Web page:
Live at the Sidecar, Barcelona, Spain, 11.12.08
Catalog #: SC 16
Originally Blog download, then Tour cdr, Edition unknown. Color copy on card stock.
The below is from a Blog post about the release originally posted Nov, 5, 2009.
This Sidecar show is a warts and all event no doubt about it. The recording quality and "looseness" of the band are all part of the glory and charm. This show holds a very fond place in my memory both for the audience enthusiasm and because an old friend of ours from Humboldt County, Aolani Beere, came down from the Spanish hills where she now lives as a gypsy musician to join us on violin for a 12 minute version of "Nomads". To this day I feel that the sound and soul she brought to our song with her playing is among the most transcendent and beautiful moments in the history of Howlin Rain's music. Alas, Aolani's bright star is not the only thing special about this show. Herein also lies the sound of a band that is road weathered.
Here’s the thing, I believe that every band that tours in album cycles, usually anywhere from 6 months to 2 or 3 years per cycle, straddles this "performance elevation" trajectory that goes something like this: first 3 or 4 months the band is sinking into the songs and trying to really harness them. At 4 to 8 months the band has both enflamed the power of the beast, enlarged it and at the same time has harnessed it and controlling it nearly to perfection. This zone is the perfect zone to see a band play live in, it's when they take the stage and just command the room, the songs, your emotions, your adrenaline---they are doing something where intellect, physicality and primal knowledge have combined to create transcendent performance. This phase is a high-energy phase and for a few reasons can leave the band with a bit of a serotonin depletion in the next phase. Somewhere around 9 months and on up to the finish of tours (some bands can hold the "in the pocket" phase for up to a year or more but usually it's 9 months or so) a couple things can happen. Because the band has played the songs so many times, the power and tightest moments of the songs and the set are starting to lose some of the high for the band--thus the drug “come-down” metaphor.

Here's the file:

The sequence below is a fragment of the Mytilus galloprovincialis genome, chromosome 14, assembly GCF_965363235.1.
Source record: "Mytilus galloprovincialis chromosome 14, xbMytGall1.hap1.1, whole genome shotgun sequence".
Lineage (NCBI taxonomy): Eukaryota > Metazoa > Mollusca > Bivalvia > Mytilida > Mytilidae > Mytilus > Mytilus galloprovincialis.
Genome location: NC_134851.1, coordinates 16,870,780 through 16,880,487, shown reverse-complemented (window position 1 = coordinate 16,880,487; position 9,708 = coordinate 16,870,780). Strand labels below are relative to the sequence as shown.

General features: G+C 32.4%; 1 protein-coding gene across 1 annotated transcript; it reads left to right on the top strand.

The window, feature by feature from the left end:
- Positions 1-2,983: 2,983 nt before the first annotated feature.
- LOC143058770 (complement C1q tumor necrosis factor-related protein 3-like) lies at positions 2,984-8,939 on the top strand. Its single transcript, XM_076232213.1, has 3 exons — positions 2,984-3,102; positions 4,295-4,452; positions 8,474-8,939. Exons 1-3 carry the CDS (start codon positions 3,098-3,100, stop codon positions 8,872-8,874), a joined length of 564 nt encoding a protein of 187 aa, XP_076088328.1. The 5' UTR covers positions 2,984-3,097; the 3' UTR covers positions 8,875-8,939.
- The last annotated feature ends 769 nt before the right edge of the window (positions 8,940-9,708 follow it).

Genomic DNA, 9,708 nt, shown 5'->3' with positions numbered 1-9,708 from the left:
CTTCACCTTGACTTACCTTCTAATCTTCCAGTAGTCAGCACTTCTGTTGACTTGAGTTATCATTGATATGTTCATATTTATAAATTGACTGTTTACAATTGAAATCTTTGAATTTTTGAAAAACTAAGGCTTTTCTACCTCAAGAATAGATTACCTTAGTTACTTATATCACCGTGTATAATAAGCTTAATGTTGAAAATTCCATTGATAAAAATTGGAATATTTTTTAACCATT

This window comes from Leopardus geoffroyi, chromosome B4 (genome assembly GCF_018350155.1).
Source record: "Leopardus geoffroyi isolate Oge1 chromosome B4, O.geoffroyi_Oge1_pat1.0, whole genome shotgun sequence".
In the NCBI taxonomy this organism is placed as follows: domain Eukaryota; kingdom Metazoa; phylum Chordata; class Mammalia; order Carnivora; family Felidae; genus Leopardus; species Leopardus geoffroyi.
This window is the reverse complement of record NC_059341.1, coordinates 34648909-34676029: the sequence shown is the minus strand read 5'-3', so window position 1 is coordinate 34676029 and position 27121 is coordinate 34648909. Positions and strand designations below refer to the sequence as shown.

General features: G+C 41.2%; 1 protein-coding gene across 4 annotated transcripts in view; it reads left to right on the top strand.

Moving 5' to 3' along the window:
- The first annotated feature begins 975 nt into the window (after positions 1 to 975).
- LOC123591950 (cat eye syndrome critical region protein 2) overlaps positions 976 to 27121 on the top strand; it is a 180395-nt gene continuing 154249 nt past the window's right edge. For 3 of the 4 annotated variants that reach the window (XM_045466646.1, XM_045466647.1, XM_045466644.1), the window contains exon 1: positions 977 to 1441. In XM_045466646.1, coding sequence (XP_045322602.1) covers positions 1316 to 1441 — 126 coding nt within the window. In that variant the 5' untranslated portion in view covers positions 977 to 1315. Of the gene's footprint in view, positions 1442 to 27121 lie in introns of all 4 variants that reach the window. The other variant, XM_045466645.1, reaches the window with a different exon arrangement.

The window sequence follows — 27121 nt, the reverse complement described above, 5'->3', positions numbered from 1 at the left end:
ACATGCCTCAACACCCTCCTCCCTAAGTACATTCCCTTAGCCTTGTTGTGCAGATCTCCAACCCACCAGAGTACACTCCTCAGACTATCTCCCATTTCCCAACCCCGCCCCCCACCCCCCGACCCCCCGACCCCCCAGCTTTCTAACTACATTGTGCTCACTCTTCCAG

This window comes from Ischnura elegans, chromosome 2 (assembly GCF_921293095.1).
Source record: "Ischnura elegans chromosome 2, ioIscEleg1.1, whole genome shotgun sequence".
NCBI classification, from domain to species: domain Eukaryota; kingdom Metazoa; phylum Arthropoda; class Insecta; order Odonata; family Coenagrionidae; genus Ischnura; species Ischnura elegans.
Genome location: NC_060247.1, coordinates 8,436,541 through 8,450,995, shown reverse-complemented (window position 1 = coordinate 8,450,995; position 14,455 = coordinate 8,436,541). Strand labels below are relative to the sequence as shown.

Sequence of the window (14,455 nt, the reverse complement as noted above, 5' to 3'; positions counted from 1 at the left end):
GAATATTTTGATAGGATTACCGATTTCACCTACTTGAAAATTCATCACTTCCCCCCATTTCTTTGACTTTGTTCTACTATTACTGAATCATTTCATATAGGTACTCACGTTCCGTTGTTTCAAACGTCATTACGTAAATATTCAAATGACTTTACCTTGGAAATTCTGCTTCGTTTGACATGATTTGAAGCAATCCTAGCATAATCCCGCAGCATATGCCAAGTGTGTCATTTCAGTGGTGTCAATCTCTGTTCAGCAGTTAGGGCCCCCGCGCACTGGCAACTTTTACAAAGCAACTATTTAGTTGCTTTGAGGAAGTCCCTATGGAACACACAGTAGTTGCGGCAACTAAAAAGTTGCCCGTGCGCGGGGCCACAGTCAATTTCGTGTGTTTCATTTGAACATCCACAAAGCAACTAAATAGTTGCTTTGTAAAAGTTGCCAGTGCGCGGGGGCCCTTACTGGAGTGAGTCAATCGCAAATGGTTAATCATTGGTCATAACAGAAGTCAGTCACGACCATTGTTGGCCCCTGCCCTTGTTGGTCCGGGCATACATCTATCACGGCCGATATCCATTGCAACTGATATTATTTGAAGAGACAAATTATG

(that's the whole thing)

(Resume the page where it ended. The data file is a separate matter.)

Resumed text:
Musician's inspiration, just like listener's ears, can't just keep beating out these musical subtleties and climaxes and transcendent connections with the same conviction and finesse over and over forever. So at this phase as far as I've seen 2 things usually happen. One is the band has just memorized everything including seemingly spontaneous feeling etc and performs in a satisfactory way so that the fans get to hear the music and see the performance and, they don't feel ripped off, but deep down there is a nagging feeling that a ghost is walking over the grave of the music you so deeply love. This happens a lot when you go see a world touring stadium band that is in their 2nd year of touring a hit record. The other thing that can happen is that because the big headlines and bold print of the songs are no longer providing the challenge and rush that they once did the band begins to look between the lines. A crack fiend endlessly brushing his hand over a white shag carpet for crack crumbs that most likely never fell there--but the motion is wild, focused and invigorated. Or a mad man no longer reading the bible itself but now attempting to decode it's meaning by studying the nuances of color in a plain white wall. The band still has the pedal to the metal, fists white-knuckled on the wheel, burning the fuel reserves down to the rolling gravel at the bottom of a rusted tank but the wheels are coming off the rig and the vehicle is coming apart fast. The Finesse, the precision, the tightness is gone and rusted through but the maniacal pursuit of these things continue. Anyhow, that's all to say that this second option is where Howlin Rain was by this show in Spain. We were days from the end of a year and a half of touring these songs and to me there are echoes of life confusion and tour psychosis there. In a subtle way between the notes. There aren't a ton of guitars in this recording. So of course I will be putting up a guitar heavy show at a later date to counter that aesthetic misrepresentation. Despite the lack of guitar bombast this one is about the ghost in the room---not a good or bad ghost---just kind of strange. This is one of my favorites, warts, partying Spaniards, Aolani, ghosts and all.
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